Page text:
One of the oldest pet cemeteries in the world is in Paris, and I knew that I had to visit it on this trip. Le Cimetière des Chiens et Autres Animaux Domestiques is located just outside of Paris along the banks of the Seine – it really is an idyllic location for all of the loved animals remembered by their humans.
Getting there was a bit problematic for me as my phone was useless so I had to rely on good old fashioned maps and common sense. As it turned out, it was about a 15-20 minute walk from the metro station, but once I knew where I was going it was easy to find. There is big beautiful gate at the cemetery, but you have to go to the right and enter by the doorway there.
This is one cemetery that you have to pay to enter (3.50 euros), but as it goes towards the upkeep I didn’t mind paying for it. At the very front of the cemetery, right behind the gate, is a memorial to a St. Bernard who saved 41 people (he died saving the 41st). The cemetery isn’t very wide, but it’s long and narrow, and behind this monument are much smaller and more intimate memorials to many a dog, cat, bird, hamster, monkey, horse, and other animals.
Most of the monuments are smaller versions of simple headstones that one would find in a human cemetery, some have both date of birth and death for the pets, and often there is a small inscription about the animal and/or the human’s feelings towards it. I found it really moving to walk past these simple gravestones in honour of pets who so deeply touched people’s lives. Most of the animals were simple pets, but others served in wars or with the police, and there is one movie star: Rin Tin Tin. After he died he was brought back here to Paris to be buried in this cemetery.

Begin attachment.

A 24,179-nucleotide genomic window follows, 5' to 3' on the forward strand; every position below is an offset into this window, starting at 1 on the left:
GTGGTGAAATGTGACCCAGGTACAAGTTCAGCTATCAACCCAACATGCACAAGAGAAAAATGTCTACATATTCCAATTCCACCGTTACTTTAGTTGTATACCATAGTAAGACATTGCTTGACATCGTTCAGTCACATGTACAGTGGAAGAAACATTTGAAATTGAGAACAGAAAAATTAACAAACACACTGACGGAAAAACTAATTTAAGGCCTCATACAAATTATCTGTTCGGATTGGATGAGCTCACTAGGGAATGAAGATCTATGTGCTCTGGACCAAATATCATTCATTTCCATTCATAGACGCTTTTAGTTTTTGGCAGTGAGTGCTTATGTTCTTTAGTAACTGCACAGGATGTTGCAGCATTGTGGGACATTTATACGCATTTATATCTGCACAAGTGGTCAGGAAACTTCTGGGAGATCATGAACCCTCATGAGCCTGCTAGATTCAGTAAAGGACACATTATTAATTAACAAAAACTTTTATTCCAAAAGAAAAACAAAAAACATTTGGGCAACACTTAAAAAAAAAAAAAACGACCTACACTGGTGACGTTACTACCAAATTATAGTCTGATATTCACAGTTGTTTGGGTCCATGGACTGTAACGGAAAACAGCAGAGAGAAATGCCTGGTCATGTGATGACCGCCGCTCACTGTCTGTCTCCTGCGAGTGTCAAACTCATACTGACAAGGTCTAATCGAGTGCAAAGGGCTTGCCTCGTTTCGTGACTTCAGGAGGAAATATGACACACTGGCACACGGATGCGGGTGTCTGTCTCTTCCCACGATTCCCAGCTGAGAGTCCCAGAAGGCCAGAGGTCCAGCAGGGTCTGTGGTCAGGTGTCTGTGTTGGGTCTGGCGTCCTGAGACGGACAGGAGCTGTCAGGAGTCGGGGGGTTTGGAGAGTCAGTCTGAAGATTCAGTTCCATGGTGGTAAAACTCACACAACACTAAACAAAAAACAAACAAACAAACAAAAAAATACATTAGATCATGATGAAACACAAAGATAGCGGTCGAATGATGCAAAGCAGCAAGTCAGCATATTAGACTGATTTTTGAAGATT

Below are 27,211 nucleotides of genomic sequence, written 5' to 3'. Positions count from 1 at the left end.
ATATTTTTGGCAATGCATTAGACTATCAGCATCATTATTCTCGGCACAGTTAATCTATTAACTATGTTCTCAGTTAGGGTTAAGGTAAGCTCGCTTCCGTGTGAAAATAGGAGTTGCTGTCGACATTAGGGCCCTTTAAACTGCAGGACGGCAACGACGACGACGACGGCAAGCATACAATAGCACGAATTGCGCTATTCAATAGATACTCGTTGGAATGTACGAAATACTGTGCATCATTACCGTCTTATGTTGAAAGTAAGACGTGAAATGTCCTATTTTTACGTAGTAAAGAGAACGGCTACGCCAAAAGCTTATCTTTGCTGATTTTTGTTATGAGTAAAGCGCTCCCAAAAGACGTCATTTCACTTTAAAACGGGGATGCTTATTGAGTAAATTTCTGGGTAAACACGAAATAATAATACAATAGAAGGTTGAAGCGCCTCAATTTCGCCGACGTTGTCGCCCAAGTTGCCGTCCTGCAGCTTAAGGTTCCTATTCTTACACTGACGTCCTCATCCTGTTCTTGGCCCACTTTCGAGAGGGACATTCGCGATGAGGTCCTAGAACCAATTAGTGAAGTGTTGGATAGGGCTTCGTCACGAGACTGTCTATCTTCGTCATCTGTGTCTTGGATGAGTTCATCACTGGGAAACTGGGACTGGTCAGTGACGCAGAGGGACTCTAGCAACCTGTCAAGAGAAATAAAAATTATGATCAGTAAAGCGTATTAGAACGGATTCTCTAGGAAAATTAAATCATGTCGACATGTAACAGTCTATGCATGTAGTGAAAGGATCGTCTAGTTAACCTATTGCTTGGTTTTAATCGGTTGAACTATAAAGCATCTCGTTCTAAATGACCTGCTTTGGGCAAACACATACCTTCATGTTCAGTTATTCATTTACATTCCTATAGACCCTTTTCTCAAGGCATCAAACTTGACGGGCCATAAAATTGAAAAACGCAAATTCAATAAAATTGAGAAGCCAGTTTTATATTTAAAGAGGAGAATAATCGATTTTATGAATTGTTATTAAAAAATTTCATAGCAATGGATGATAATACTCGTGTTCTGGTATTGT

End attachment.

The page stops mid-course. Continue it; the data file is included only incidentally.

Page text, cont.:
The sad thing when I was here was that it was very much a working cemetery. One grave was being dug when I was there, and two burials were happening as well. One was just outside the main cemetery in a new section, and the other was done by a middle-aged couple who were burying their family pet (very near to Rin Tin Tin’s grave). I felt just as awkward as when I came across burials in regular cemeteries, but at the same time, it was nice to see that this cemetery is still very much in use today.
Quality of Monuments: Mixed. Most are quite simple, although there are some statues, some professionally done, some not, of the deceased. Many feature photos of the pet and some of the sites are covered in flowers and other knickknacks, very similar to what you find in any other cemetery.
Cemetery Grounds: The cemetery is long and narrow, and mostly flat. It lies on the bank of the Seine, so the location is quite idyllic. This is an easy cemetery to visit. Some of the rows veer off into the bushes, but generally speaking you can walk up and down the rows to look at all the monuments. You get a really good map of the cemetery and it’s residents when you enter.
Visitors: I was the only visitor, and other than one mourner, the few other people there were burying a pet.
Photographer notes: While the boundaries of the cemetery are lined with trees, it’s mostly open in the middle, the light is pretty consistent all around.
Cemetery: Le Cimetière des Chiens et Autres Animaux Domestiques
Location: 4 Pont de Clichy, 92600 Asnières-sur-Seine, France. This site will tell you how to get from Gabriel Peri station, and this one from Mairie de Clichy (which is what I did).
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